Games are an excellent medium to instill many emotions. You feel powerful, as you conquer hordes of enemies, or terror when that monster leaps at your throat. Triumph in clearing that last level; frustration because you can’t quite clear the next one. What Oxenfree, the downloadable, narrative-driven game from Night School Studio, filled me with, was dread.
The game starts pleasantly enough, with teenage girl Alex headed to what should be a big party on Edwards Island. She’s joined by her best friend, Ren, and her new stepbrother Jonas. The party turns out to be just two others, Nona and her friend Clarissa. Ren has a crush on Nona, Clarissa hates you, for some reason, and Jonas is new to everybody and is just trying not to upset the dynamic any further. While I’ve never actually been a teenage girl, I felt that the characters were sincere, their dialogue and interactions authentic. I liked Alex right away, and Ren was funny. I sympathised with Jonas, who was trying just a little too hard to fit in.
Helping invest you in the game is the active conversation system. You, as Alex, participate in the conversations, choosing your responses, or opting not to say anything at all. A nice touch is that you can also interrupt someone else mid-sentence. Your friends react to all of this accordingly, as opposed to the game simply cutting ahead to the next line of dialogue.
It isn’t long before you and Jonas wander into the caves, to investigate a mysterious light. Beyond choosing your dialogue, your other form of interaction with the world is a simple pocket radio you can tune in to different frequencies, and doing so in the right spot at the wrong time brings out the ghosts. They speak in a broken, static-ridden manner that made me uneasy, and the screen becomes distorted like a VHS that had been rewound one too many times.
Oxenfree‘s ghosts are terrifying. There isn’t an abundance of jump scares, no monsters jumping out of the closets. Just that overwhelming sense of dread. My stomach was in knots throughout. I was honestly, physically uncomfortable whenever Edwards Island’s poltergeists pushed through to converse with me. It’s that feeling you sometimes get when you call home, and nobody answers, but they know you’re calling so something must be wrong. I was legitimately concerned about nightmares.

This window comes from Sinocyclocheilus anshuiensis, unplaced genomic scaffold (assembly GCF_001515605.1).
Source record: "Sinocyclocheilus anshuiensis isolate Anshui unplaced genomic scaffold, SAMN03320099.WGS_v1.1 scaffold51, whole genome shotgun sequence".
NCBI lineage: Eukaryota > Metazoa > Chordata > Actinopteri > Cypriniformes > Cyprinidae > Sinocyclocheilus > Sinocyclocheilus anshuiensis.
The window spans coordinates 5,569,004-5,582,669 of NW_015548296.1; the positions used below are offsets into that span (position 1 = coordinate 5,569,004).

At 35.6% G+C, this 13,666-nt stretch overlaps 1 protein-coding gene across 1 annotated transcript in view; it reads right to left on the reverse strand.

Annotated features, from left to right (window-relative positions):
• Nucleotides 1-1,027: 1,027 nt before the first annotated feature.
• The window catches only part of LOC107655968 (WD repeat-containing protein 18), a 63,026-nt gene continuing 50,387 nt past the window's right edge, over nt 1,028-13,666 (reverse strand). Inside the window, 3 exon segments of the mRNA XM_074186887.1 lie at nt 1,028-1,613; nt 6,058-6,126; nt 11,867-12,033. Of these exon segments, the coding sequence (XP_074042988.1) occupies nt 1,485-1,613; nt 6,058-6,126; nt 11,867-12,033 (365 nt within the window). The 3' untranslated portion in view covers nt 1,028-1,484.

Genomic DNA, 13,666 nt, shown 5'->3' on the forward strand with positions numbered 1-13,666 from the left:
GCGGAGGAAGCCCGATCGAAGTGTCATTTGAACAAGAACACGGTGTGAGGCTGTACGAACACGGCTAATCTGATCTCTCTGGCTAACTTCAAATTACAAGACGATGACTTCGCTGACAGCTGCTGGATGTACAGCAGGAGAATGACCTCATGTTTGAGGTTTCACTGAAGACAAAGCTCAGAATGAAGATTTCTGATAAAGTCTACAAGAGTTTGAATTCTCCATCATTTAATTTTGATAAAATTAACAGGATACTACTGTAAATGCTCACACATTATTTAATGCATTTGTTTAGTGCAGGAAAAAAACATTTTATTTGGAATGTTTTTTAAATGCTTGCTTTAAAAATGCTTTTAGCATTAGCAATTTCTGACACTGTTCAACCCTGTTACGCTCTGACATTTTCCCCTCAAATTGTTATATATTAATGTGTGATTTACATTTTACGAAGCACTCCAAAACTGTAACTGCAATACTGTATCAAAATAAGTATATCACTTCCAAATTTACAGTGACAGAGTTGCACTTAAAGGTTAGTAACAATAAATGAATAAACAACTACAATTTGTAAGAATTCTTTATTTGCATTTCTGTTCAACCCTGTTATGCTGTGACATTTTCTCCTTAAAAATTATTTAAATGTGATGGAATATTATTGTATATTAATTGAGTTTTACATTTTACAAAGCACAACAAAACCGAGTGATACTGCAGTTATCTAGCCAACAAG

They throw your group into disarray, and it becomes your job to reunite with your friends, find a way off the island, and if you can, uncover the supernatural cause of the haunting. That gameplay makes up the core of Oxenfree: wander around, tune your radio in to the correct frequencies to solve light puzzles, and talk to your friends. The ghosts interfere, tasking you with little challenges, occasionally even sending you back in time, making this the third time in a row I’ve written about time-travelling teenage girls.
I often find games will pad out their story to give you another level or two, leading me to feel “done” with a game before it is actually over. I never once felt that sense of, “Are we there yet?” with Oxenfree. Things are always moving forward: the situation you find yourself in shifts, or characters deepen and develop. Progress is always being made. Because of this, Oxenfree is designed, I feel, to be played through to the end in just a few sittings.The game is only a few hours long, but I enjoyed it more than some of this year’s Oscar-
nominated winning movies, and I was eager to do it a second time.
In fact, I played through it twice in a weekend. One of these sessions I subjected my friend to the experience, straight through the end without stopping. If you can manage it, I recommend this approach. I hid as much of myself under a blanket as I could manage, while she soldiered on. She had that same feeling though, the one you get when you’ve dropped your phone face down, and you haven’t flipped it over to see if it’s cracked yet. On my second go-around, I still felt that dread-induced nausea.
There’s a lot to love here. Oxenfree has storybook visuals that make the whole thing look like a children’s book. The score is a gorgeous synth soundtrack that bends itself along with the game’s twisting narrative. The performances from the cast are better than I’ve heard in most games, and the only time I voiced dissatisfaction at any point, is that Alex doesn’t run unless she’s in a segment she’s supposed to. Given how much dialogue and story can depend upon timing, I can’t really hold it against the developers to make what was probably the right decision.
Give Oxenfree the same chance you would a friend-recommended TV show–play it for 44 minutes, and see if it doesn’t grab hold of you until the credits roll.